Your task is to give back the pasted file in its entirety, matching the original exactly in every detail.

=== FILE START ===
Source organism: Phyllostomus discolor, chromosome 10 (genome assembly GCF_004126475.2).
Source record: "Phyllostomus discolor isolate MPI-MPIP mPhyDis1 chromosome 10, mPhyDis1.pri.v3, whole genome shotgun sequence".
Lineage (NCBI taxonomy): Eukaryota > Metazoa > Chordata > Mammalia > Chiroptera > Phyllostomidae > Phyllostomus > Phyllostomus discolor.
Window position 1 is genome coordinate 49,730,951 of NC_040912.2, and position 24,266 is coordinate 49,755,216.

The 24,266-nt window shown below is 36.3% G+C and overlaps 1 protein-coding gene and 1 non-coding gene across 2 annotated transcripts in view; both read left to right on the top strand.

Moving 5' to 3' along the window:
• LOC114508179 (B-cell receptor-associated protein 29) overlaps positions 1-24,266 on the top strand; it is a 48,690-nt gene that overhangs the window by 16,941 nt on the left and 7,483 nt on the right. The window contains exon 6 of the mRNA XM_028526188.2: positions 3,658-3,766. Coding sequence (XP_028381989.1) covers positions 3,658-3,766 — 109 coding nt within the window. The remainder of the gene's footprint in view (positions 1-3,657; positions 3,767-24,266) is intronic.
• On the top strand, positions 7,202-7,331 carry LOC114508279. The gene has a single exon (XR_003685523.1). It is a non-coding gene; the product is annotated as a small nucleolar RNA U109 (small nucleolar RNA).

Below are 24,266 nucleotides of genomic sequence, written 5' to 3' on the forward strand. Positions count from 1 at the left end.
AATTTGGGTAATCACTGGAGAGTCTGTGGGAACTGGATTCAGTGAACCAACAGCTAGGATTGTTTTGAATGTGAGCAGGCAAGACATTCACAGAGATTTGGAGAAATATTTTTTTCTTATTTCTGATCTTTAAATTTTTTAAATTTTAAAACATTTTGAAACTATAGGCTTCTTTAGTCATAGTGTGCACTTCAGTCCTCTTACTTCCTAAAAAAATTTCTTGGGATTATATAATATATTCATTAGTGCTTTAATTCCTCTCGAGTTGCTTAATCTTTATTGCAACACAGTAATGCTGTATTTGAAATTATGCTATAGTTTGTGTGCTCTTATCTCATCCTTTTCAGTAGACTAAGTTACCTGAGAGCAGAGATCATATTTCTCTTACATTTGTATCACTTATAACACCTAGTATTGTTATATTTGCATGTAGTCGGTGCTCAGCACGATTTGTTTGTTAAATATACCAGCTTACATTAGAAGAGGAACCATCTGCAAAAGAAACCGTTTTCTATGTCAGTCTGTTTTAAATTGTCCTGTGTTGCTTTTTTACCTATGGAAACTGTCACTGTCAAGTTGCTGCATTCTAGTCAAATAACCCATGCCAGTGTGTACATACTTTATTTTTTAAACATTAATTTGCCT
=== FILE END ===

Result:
Source organism: Phyllostomus discolor, chromosome 10 (genome assembly GCF_004126475.2).
Source record: "Phyllostomus discolor isolate MPI-MPIP mPhyDis1 chromosome 10, mPhyDis1.pri.v3, whole genome shotgun sequence".
Lineage (NCBI taxonomy): Eukaryota > Metazoa > Chordata > Mammalia > Chiroptera > Phyllostomidae > Phyllostomus > Phyllostomus discolor.
Window position 1 is genome coordinate 49,730,951 of NC_040912.2, and position 24,266 is coordinate 49,755,216.

The 24,266-nt window shown below is 36.3% G+C and overlaps 1 protein-coding gene and 1 non-coding gene across 2 annotated transcripts in view; both read left to right on the top strand.

Moving 5' to 3' along the window:
• LOC114508179 (B-cell receptor-associated protein 29) overlaps positions 1-24,266 on the top strand; it is a 48,690-nt gene that overhangs the window by 16,941 nt on the left and 7,483 nt on the right. The window contains exon 6 of the mRNA XM_028526188.2: positions 3,658-3,766. Coding sequence (XP_028381989.1) covers positions 3,658-3,766 — 109 coding nt within the window. The remainder of the gene's footprint in view (positions 1-3,657; positions 3,767-24,266) is intronic.
• On the top strand, positions 7,202-7,331 carry LOC114508279. The gene has a single exon (XR_003685523.1). It is a non-coding gene; the product is annotated as a small nucleolar RNA U109 (small nucleolar RNA).

Below are 24,266 nucleotides of genomic sequence, written 5' to 3' on the forward strand. Positions count from 1 at the left end.
AATTTGGGTAATCACTGGAGAGTCTGTGGGAACTGGATTCAGTGAACCAACAGCTAGGATTGTTTTGAATGTGAGCAGGCAAGACATTCACAGAGATTTGGAGAAATATTTTTTTCTTATTTCTGATCTTTAAATTTTTTAAATTTTAAAACATTTTGAAACTATAGGCTTCTTTAGTCATAGTGTGCACTTCAGTCCTCTTACTTCCTAAAAAAATTTCTTGGGATTATATAATATATTCATTAGTGCTTTAATTCCTCTCGAGTTGCTTAATCTTTATTGCAACACAGTAATGCTGTATTTGAAATTATGCTATAGTTTGTGTGCTCTTATCTCATCCTTTTCAGTAGACTAAGTTACCTGAGAGCAGAGATCATATTTCTCTTACATTTGTATCACTTATAACACCTAGTATTGTTATATTTGCATGTAGTCGGTGCTCAGCACGATTTGTTTGTTAAATATACCAGCTTACATTAGAAGAGGAACCATCTGCAAAAGAAACCGTTTTCTATGTCAGTCTGTTTTAAATTGTCCTGTGTTGCTTTTTTACCTATGGAAACTGTCACTGTCAAGTTGCTGCATTCTAGTCAAATAACCCATGCCAGTGTGTACATACTTTATTTTTTAAACATTAATTTGCCT